Do you know anyone who doesn’t love lavender?
Whether fresh, dried, scented in a candle, spray or body lotion or even in food…the scent is quite heavenly and soothing.
There was a time when I thought ok; enough with the lavender – it’s too common and it’s everywhere. But that only lasted for so long. Just can’t seem to stay away from it. I have dried lavender bundles throughout my house in places that I know won’t keep the aroma for as long as I’d like (by a window for example) – but it looks so pretty and even though over time it starts to lose its potency, it’s one of those dried flowers where the scent seems to last for months on end.
I like using dried lavender as part of my special gift baskets and the essential oil for a calming facial spray. I even use the oil in a spray bottle to spritz over my sheets and anywhere I want a fresh scent around home.
Very recently when in the Okanagan Valley wine region of British Columbia, I came across a sign for Okanagan Herb Lavender Farm.
This farm is a family business nestled in the hills of the Okanagan Valley on land where the family has farmed for four generations. A place where they grow, harvest, dry and distill over 20 aromatic plants to make award-winning botanical products.
Their pure, small batch, unadulterated lavender essential oil is extracted in small batches through steam distillation of the Lavandula x. intermedia and Lavandula angustifolia plants grown on the farm. Their plants are 100% spray free and are harvested at their peak to ensure utmost quality.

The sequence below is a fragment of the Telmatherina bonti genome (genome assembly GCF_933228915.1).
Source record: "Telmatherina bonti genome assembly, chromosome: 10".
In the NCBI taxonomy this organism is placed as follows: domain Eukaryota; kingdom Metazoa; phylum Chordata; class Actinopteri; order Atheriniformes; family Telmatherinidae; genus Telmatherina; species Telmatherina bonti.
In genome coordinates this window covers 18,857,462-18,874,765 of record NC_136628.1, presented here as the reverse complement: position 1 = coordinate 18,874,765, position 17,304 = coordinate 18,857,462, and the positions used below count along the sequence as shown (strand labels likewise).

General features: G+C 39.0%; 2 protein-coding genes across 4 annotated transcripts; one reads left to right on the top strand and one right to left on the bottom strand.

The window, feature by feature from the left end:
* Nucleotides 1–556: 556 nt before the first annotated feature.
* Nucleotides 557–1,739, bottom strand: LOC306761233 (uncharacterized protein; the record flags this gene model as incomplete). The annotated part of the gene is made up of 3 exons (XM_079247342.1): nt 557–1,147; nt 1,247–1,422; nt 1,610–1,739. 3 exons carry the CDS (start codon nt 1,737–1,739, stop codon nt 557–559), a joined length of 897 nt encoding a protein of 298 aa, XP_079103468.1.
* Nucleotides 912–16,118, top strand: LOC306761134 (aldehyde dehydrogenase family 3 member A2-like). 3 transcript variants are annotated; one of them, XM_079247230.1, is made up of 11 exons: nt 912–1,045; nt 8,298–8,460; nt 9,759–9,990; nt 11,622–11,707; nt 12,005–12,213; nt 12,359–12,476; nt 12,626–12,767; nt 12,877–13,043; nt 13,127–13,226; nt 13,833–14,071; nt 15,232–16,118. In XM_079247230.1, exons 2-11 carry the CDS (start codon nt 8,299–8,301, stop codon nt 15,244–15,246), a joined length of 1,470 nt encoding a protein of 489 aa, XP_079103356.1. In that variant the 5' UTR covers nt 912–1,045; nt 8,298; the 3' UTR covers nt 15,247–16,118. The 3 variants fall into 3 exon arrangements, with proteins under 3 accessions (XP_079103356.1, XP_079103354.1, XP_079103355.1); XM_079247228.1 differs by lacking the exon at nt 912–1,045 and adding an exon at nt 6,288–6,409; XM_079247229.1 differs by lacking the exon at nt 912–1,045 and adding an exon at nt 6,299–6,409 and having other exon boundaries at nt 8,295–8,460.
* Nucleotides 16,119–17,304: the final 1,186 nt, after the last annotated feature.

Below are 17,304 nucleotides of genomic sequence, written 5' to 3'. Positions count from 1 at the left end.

SCORE! I left with dried lavender bundles (for myself and for baskets) and a Lavender essential oil which I’m incorporating into the facial spray I make. I wasn’t aware of the different types of lavender and their uses (being only familiar with English style) so they helped me choose the one to go best for my facial spray in orange blossom water and sweet orange essential oil (more on that later).
When storing lavender: commercially packaged dried lavender does not spoil, but it will start to lose potency over time. Properly stored, dried lavender will generally stay at best quality for about 2 to 3 years. To maximize the shelf life of dried lavender purchased in bulk, store in containers with tight-fitting lids.
Below taken from fignut.com
Important things to care about when storing lavender
- The most important thing to care about is that lavender is dry enough. It takes about 2 to 3 weeks to dry it properly. It is properly dry when the flowers and leaves are sharp and starts to fall off the stems. If you store it while still not dry, the moisture will cause a mold to develop which will destroy your flowers.
- Lavender should be stored in a dark place, away from the direct sunlight and away from the sources of any heath or humidity. It means the kitchen or living room are not good places to store it. The sunlight will fade its colors and possible humidity will make it go stale. So, keep it in a cool, dry, and dark location. If you don’t have a pantry, the dark corner of the corridor is a good place to store.
- It should be stored in airtight containers to preserve its fragrance. Otherwise, the fragrance will soon fade away.
But hey; if that happens, just buy more!